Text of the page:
A wine popular for its grassy herbal flavor is called Fume Blanc, it is a white wine and is also popular for shell fish and fish dishes. To compliment meals which are rich in meats we have Petite Sirah which is firm red wines with peppery flavors.  One of the most challenging wine grapes is Pinot Noir which produces a red wine which is delicate, smooth and rich (Wine types and Varietals, 2006).

Although there are other varieties of wine depending on the richness, flavor, sweetness etc, I have tried to describe most of them in broad terms. The four major categories of wine are white, red, rose and champagne, from where different categories emerge.  Popularity of wine varies among regions, where people might prefer intense wines over light or fruit flavored (like strawberry or French wines) wines.

Wine services

The emergence and the importance of wine tourism globally have attracted many researches and tourism business towards this industry. During the past couple of years research in this area has accelerated to investigate the link between regional development, wine tourism, wine touring demographics and wine marketing (Jack Carlsen, 2006).

According to the literature definition wine tourism involves all business in tourism, wine and industries with wine region. This includes wine festivals, visiting vineyards, wine shows, wine tasting and so on. To tap the growing wine industry research should be aimed at wine consumers, marketing effectiveness, wine tourists and success factors of wineries (Wine Tourism Overview, 2006). It should also include house accommodation, tour operators and gift shops.

We need to understand that wine products and wine services are at two opposite ends. While wine productions is characterized as being supply led, price taking and cost minimization activity, wine services is demand driven, price making and profit maximization activity. Hence we need to understand their convergence on certain geographic, cultural and vocational factors.

Wine tourism is attracting more and more tourists to specific regions, therefore the need is to understand the needs of these potential customers and market your product to specific target audience.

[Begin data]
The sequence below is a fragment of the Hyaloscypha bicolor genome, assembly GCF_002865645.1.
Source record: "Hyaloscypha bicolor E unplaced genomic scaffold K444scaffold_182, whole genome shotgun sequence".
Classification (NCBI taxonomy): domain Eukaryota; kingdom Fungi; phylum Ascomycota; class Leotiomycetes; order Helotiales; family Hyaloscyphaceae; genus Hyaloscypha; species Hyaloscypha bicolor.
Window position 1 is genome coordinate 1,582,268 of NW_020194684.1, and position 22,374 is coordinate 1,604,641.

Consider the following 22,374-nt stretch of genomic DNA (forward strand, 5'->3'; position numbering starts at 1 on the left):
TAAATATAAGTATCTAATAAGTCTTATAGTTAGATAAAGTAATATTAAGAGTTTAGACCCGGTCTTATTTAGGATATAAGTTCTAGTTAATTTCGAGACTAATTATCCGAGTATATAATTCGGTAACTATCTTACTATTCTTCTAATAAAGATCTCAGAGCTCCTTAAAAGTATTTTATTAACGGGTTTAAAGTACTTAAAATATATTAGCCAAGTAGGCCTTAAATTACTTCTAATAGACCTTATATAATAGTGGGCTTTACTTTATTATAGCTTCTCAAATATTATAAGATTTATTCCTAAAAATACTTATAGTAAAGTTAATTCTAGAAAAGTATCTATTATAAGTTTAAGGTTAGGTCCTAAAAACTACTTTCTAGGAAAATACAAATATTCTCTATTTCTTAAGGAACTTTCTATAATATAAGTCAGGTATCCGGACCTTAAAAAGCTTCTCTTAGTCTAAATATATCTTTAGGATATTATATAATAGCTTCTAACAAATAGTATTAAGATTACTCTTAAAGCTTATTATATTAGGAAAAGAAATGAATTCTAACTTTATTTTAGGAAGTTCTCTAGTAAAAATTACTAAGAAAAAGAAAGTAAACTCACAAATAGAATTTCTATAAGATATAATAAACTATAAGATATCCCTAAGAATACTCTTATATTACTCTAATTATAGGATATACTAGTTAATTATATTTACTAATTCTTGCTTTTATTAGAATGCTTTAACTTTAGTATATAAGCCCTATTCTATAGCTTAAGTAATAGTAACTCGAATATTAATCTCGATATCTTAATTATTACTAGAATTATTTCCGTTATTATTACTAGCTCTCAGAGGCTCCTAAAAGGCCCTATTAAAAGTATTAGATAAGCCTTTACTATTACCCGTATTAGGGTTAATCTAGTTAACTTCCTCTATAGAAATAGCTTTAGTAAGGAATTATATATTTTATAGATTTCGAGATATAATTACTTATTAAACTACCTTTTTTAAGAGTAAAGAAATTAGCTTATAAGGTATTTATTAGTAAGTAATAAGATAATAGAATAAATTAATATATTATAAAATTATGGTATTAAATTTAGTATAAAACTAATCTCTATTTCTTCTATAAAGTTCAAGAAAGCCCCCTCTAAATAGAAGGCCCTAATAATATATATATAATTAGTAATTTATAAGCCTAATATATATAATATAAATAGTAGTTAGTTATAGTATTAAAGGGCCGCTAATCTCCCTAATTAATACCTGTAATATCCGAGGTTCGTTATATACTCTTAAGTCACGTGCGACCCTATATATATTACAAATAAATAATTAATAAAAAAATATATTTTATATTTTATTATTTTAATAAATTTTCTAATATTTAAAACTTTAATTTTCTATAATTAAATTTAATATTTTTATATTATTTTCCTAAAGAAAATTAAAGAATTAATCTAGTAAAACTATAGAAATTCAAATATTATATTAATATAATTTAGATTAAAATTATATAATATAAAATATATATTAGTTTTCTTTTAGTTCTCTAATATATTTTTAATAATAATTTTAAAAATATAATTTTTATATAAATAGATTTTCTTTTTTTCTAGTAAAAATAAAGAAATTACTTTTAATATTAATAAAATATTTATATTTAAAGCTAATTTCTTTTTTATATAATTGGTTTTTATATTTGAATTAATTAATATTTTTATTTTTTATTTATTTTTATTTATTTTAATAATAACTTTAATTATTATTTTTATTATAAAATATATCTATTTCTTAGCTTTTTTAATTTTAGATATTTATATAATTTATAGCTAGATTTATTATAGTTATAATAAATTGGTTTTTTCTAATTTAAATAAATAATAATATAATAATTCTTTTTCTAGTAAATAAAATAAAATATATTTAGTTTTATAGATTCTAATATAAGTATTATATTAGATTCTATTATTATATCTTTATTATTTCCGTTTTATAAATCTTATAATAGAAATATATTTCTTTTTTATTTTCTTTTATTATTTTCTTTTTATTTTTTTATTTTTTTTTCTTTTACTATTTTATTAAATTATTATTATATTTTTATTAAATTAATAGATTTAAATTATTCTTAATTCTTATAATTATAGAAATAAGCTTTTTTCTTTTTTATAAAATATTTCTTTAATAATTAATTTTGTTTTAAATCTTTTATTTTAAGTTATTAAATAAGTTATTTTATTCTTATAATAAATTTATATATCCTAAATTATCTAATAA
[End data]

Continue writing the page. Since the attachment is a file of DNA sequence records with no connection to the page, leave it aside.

An important area to focus on to meet customer expectations is to integrate wine with quality food, although most wineries are don’t appreciate their importance in the tourism industry, irrespective of the definition of tourism, it is after all a “people’s industry” and therefore delivering a unique wine experience (or any other field) to match their expectations and aspirations.

Today winery cellar doors are providing complete tourism experience, such as recreational facilities, restaurant accommodation, tours, picnic facilities, where consumers can interact first hand with the product and experience the diversity the wine region has to offer. (Winemakers Federation of Australia).

From a marketing perspective the winery cellar by passes all intermediary channels and provides an interface between the brand and the customer, hence forms a direct relationship between the two aimed to meet or exceed customer expectation. Other important considerations are regarding the location of winery cellar, it should be part of a strong tourist region, near the tourist route and preferably closer to other wineries.

Branding also plays a very important role, there should be brand consistency all through the signage and buildings, professionally presented and clear point of difference should be present. Apart from that a strong entrance statement can entice visitors to stop and a good directional signage is also necessary throughout the property.